First up for REST: how not to do it. Start up a new thread to talk to the remote server, save results in memory, and then have your main thread take that data out of memory and use it. Why is this bad? Well, the OS can shut down the process any time the user navigates away from it (since the device has limited memory). So if you haven’t finished the fetch, or processed the data fetched to memory, it’s gone and you’ll have to do it over. Instead, you need to start a service for this, which the OS won’t kill as easily, and if it does kill it, the OS will save and later restore the state.
Now we’ll see step by step how to do that. There’s a diagram showing with 11 steps involved to have your activity create and use a service to perform a REST method. The specific example is getting a list of photos in an album, or saving a new photo to an album, accessed via a RESTful web service. Some other tips:
- Can use the new built-in JSON parser in FroYo
- Always enable gzip encoding. If the server supports it, it will not only download faster, but use the radio (and hence the battery) less.
- Run the method in a worker thread
- Use the Apache HTTP client library
The whole thing starts when the Service receives the Intent sent by the Service Helper and starts the correct REST method. Then the Processor that actually makes the request is done it triggers a callback, and then the Service Helper invoices the “Service Helper binder callback”. (I think I know what they mean by that.) It can queue multiple downloads.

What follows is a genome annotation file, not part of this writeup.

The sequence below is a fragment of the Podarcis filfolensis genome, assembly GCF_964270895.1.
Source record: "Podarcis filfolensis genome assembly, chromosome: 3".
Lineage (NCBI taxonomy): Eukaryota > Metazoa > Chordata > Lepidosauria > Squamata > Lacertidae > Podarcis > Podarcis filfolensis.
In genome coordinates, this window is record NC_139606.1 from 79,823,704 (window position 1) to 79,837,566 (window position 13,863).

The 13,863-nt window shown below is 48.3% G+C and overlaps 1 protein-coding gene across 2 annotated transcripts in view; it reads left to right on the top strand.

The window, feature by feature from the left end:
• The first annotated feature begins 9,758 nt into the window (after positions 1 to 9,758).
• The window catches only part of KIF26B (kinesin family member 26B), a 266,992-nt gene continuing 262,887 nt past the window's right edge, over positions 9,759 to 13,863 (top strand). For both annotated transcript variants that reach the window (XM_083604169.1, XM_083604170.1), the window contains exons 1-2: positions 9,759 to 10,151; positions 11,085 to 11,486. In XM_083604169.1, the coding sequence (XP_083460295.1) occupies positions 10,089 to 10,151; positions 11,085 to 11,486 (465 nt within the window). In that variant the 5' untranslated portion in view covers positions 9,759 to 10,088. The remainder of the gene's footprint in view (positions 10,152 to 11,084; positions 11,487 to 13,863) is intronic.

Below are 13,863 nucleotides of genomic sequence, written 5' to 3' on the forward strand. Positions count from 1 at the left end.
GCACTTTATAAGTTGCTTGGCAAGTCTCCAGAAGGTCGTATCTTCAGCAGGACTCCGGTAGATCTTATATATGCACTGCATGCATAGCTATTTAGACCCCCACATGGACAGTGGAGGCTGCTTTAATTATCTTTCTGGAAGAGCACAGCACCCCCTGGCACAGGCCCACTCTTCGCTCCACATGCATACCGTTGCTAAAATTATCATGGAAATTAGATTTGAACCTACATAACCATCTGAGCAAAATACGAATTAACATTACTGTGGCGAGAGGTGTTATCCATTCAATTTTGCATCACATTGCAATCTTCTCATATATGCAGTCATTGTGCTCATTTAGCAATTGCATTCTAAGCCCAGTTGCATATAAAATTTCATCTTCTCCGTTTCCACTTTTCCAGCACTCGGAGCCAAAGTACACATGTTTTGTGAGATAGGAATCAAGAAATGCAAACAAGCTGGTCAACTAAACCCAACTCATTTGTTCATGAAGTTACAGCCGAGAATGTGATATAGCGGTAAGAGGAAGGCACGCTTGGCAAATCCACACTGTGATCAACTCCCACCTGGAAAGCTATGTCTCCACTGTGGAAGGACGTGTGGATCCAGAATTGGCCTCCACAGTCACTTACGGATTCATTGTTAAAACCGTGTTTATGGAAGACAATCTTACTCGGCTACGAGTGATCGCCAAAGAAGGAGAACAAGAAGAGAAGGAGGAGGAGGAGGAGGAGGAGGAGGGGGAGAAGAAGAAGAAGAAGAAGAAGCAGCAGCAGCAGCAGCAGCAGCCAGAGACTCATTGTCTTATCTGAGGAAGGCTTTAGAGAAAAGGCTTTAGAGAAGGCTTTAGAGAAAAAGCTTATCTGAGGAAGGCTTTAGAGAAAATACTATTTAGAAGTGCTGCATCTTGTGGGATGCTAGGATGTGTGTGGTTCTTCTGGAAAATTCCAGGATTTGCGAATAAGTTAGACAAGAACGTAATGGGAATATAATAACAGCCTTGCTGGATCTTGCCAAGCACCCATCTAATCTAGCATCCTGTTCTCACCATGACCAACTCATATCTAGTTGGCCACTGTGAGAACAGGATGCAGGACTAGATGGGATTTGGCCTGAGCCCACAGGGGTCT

That was how the Service responds to the Service Helper. Where does that come in? It’s what your Activity actually invokes. It’s a singleton that exposes a simple (asynchronous) API to be used by the user interface.
(Again, good information. But where’s the hands-on? I’ve already created the Hello, Android example and pushed it to the new phone, but I want to create something tonight!)
I’ve been to a couple of short session on programming Android, and created the baby Hello, World app, but I’m barely keeping up at this point. I strongly suspect that this example is way too complicated for the majority of people here who just don’t have any Android context to put it in yet.
Okay, we’ve finally finished the description of how that would work. Now we’re going to hear how to use the ContentProvider API. Which is apparently much simpler. Okay, now we have the background to understand all the stuff the Content Provider is doing for us. And finally, the third option is to use something called a Sync adapter. Those are new in Android 2.0+, and they are important. Use them! They’re battery efficient, but not instantaneous due to queueing.
Well, we’re moving on the Android NDK development kit (for native C/C++ code instead of using Java). I no longer believe that there will be any hands-on this evening. Good information, though. However, I have no intention of programming Android in C/C++. Still, there are nice advances. You can now debug NDK application on retail devices, starting with Android 2.2. But we’re now seeing the original Tetris code (from Russia, from a long time ago) running natively on an Android phone using it. Cool, but I’m still not going to do it myself.
And that’s it. No actual hands-on, except what I’ve done myself during gaps in the talks. But still a great session (even without the free phone, but FroYo is cool.)